For most discerning Nigerian corporate watchers, what distinguishes Dangote’s Industries Limited (DIL) from others is the intractable resilience and Midas touch of the Chairman and Chief Executive Officer of the Dangote Group, Alhaji Aliko Dangote. But the guru who is indisputably the richest man in Africa, shared the secret of his business successes with investors at the Financial Times’ fourth annual Africa Summit at Claridges in London. There, in the presence of the Vice Presideny, Prof. Yemi Osinbajo, Congolese presidential hopeful, Moise Katumbi, and about 300 other business leaders, Dangote, easily Africa’s most successful business leader, outlined the key to his success: self-sufficiency and backward integration, a manufacturing strategy that extracts value from entire processes. “We are not going to import anything any longer. In Nigeria, we are learning how to produce the entire value chain”, the corporate Commander-in-Chief said.
In no other business venture has Dangote demonstrated unalloyed commitment to his secret business ideals than the Savannah Sugar Company. It is amazing to note that Dangote Industries Limited, the current owners of Savannah Sugar Company Limited has invested over N12billion in the turnaround activities of the organisation since it took over its management in March 2003. The buy-over, orchestrated by the Bureau of Public Enterprises, was the fallout of the failure of the Federal Government to reposition the foremost sugar company after several attempts. Mr. Mahesh Gupta, the ebullient and hardworking Managing Director of the company, who disclosed this recently at Numan, the plantation base of the company, said additional N1billion had also been invested in the re-plantation programme embarked upon by the new management.
It is heartwarming to note that the new management avoided the lackluster attitude of the past and wisely invested into factory and estate rehabilitation; purchase of vehicles, trucks and heavy duty equipment; salaries and wages; farm inputs like fertilizers and chemicals, among others, spare parts for factory and heavy duty equipment and payments in the form of Sugar Development Levy. The company has also not been found wanting in the area of meeting up its obligations in power consumption; packaging materials; taxation; fixtures and fittings; office equipment and purchase of all types of vehicles.
When the Federal Government which had the largest shareholding volume, indicated its desire to divest a greater proportion of its shareholding (up to 49 per cent of its shareholding structure) in the company in 2001, DIL subsequently emerged as the core investor following its privatization. But the transfer of ownership of the company to DIL was effected in March 2003. Initially, KETS, from Kenana Sugar Company, Sudan, was appointed to manage the Savannah Sugar Company activities. About 4,500 hectares of cane plantation had been burnt by the disengaged workers of the company, over alleged non-payment of their entitlements, prior to the transfer of ownership.
This situation, according to the company’s chief executive, forced the new management of DIL in Savannah Sugar to go to the Nigerian Sugar Company Limited, Bacita, Kwara State, to purchase seed cane to the Numan-based Savannah Sugar Plantation for planting. In fact, the act of massive transportation of seed cane of 2,000 tones over a distance of 1,000 kilometres, was the first in the history of the sugar industry in the whole world. Again, to improve the variety base of the farm, five varieties were flown from Khartoum in Sudan to Yola en route Numan. The five varieties were planted on a total area of 1.54 hectares in the space of four years. Indeed, over 1,240 hectares have been developed after the four years.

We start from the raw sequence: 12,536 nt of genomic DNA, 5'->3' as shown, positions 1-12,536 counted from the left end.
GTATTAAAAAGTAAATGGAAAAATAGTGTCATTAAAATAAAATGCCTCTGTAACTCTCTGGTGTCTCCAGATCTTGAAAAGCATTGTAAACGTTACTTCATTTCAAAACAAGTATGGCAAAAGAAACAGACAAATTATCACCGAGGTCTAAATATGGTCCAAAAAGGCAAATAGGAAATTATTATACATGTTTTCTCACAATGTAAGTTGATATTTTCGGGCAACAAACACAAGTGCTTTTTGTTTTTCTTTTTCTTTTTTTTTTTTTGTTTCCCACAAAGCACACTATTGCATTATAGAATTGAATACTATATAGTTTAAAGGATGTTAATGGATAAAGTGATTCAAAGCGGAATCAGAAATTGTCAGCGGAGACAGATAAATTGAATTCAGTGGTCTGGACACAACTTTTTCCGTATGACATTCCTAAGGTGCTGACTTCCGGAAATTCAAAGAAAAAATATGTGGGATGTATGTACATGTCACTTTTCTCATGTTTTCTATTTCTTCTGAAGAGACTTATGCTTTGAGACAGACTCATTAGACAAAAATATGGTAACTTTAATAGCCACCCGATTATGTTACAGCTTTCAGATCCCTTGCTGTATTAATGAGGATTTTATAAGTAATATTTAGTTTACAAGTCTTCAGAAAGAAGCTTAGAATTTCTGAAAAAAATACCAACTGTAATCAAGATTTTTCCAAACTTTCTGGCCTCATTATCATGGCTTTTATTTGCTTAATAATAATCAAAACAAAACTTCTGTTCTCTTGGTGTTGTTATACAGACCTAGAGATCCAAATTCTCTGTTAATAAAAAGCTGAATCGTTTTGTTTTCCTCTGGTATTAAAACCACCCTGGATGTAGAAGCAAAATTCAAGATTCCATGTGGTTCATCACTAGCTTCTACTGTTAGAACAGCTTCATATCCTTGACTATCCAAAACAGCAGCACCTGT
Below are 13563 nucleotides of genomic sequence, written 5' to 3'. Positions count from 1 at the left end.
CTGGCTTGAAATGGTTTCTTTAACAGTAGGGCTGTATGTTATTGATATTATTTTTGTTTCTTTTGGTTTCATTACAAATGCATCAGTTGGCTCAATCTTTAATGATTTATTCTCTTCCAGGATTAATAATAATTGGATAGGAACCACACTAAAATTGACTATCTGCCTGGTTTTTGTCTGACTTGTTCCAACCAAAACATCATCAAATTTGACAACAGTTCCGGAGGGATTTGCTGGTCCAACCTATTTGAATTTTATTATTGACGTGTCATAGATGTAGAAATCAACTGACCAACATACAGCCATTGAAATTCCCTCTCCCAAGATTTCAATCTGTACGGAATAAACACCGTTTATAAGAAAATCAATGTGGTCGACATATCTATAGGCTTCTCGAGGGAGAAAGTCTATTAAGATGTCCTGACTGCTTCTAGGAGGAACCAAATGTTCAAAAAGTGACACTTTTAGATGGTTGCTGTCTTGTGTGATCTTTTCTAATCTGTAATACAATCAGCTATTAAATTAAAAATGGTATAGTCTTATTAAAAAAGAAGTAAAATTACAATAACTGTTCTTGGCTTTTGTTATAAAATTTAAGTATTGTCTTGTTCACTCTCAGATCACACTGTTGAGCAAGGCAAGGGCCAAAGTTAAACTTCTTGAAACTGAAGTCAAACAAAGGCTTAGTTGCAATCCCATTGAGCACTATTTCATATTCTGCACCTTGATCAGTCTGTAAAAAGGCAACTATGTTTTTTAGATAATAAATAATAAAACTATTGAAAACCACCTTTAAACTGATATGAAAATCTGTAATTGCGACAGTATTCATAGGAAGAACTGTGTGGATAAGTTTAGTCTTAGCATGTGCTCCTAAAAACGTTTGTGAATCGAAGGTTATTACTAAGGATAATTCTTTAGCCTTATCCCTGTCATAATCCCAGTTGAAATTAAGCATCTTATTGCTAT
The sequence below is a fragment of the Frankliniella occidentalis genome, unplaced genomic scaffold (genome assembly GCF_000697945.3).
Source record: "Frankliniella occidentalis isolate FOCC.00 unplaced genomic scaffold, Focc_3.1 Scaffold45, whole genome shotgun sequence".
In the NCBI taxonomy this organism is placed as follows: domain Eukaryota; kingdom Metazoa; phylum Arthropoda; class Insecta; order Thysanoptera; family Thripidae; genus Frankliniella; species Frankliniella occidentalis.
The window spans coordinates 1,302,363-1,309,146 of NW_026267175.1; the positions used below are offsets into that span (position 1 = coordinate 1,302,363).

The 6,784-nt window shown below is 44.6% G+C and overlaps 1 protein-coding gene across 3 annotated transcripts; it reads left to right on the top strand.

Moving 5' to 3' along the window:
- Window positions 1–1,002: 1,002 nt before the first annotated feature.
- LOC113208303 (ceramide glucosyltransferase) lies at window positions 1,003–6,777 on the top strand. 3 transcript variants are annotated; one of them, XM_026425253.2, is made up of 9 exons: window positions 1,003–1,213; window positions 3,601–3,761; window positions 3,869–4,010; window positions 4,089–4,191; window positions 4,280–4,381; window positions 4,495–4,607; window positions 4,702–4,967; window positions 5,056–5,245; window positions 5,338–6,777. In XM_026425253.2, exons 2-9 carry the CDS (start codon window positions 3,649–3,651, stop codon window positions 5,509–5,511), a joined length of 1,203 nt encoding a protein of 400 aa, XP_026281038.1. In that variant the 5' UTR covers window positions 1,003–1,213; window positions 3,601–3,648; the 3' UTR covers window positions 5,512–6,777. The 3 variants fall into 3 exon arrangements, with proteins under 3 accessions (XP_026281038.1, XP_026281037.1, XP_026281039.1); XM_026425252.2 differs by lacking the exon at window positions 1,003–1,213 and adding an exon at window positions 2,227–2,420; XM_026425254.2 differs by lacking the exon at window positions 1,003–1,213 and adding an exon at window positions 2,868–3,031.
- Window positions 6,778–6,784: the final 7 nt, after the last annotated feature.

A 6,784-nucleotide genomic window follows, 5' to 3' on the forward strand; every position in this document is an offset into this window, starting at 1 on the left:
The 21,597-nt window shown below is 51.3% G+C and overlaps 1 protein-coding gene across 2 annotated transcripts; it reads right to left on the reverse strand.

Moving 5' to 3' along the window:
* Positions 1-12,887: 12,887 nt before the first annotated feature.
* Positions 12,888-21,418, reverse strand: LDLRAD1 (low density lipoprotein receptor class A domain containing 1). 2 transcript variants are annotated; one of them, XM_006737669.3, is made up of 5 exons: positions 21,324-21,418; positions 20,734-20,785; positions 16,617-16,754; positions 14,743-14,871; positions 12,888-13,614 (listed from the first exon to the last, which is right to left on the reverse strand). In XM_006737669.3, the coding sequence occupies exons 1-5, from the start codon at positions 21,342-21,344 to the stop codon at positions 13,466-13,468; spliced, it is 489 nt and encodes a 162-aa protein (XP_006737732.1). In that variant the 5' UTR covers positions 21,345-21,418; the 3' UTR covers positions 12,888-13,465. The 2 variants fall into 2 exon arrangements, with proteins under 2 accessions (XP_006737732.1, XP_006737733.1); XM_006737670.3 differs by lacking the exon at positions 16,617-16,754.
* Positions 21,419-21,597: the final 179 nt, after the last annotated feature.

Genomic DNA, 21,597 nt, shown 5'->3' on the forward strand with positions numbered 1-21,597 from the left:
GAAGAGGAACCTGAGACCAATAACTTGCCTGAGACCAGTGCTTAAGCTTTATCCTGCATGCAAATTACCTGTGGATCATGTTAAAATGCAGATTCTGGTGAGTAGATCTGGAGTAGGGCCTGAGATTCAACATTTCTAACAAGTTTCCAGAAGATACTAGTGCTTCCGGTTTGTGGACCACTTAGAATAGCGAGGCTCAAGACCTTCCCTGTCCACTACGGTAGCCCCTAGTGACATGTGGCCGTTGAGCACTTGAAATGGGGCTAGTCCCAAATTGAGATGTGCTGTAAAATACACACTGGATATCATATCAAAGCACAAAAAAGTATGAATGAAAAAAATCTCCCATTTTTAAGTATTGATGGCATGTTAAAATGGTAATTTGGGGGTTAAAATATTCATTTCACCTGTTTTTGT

Interestingly, as at 2006, a total of 5,500 hectares had been planted with fresh canes. However, like is possible in any type of business, a maiden cane harvest attempt and sugar production proved less successful during the intervening year. But between 2007 and 2008, a total of 7,000 tones of sugar was produced under KETS management. What this implies is that the privatization of Savannah Sugar Company Limited is one of the few success stories in the history of privatization and commercialization programme of the Federal Government which was started in 1986 by the Ibrahim Babangida military regime as one of the conditionalities handed down to the third world countries by the International Monetary Fund (IMF) and the World Bank.
Until the emergence of Dangote Sugar as a major player in the industry, Nigeria has had no functional sugar production industry despite the fact that Nigeria is blessed with abundant fertile land suitable for sugarcane farming. To confront this agonizing paradox, the Federal Government in 2012 drew up and implemented the Nigerian Sugar Masterplan (NSMP), an ambitious drive to make the country self-sufficient in sugar production by achieving 1.7 MT of refined sugar from locally grown sugarcane per annum. The plan also includes the reduction in outflows of Nigerian cash for imports and creating thousands of jobs in sugar production. As an integral part of this national plan, Dangote Sugar in 2012, committed itself to becoming an integrated sugar business, serving local and export markets from integrated plantation and refinery sites to be built across Nigeria. If its goal of building a capacity to produce 1.5 to 2.0 million tones of refined sugar annually from its own sugar cane is realised, Dangote Sugar will become a global force in sugar production for the benefit of its stakeholders and the country at large.
Adamu is an Abuja-based public relations practitioner.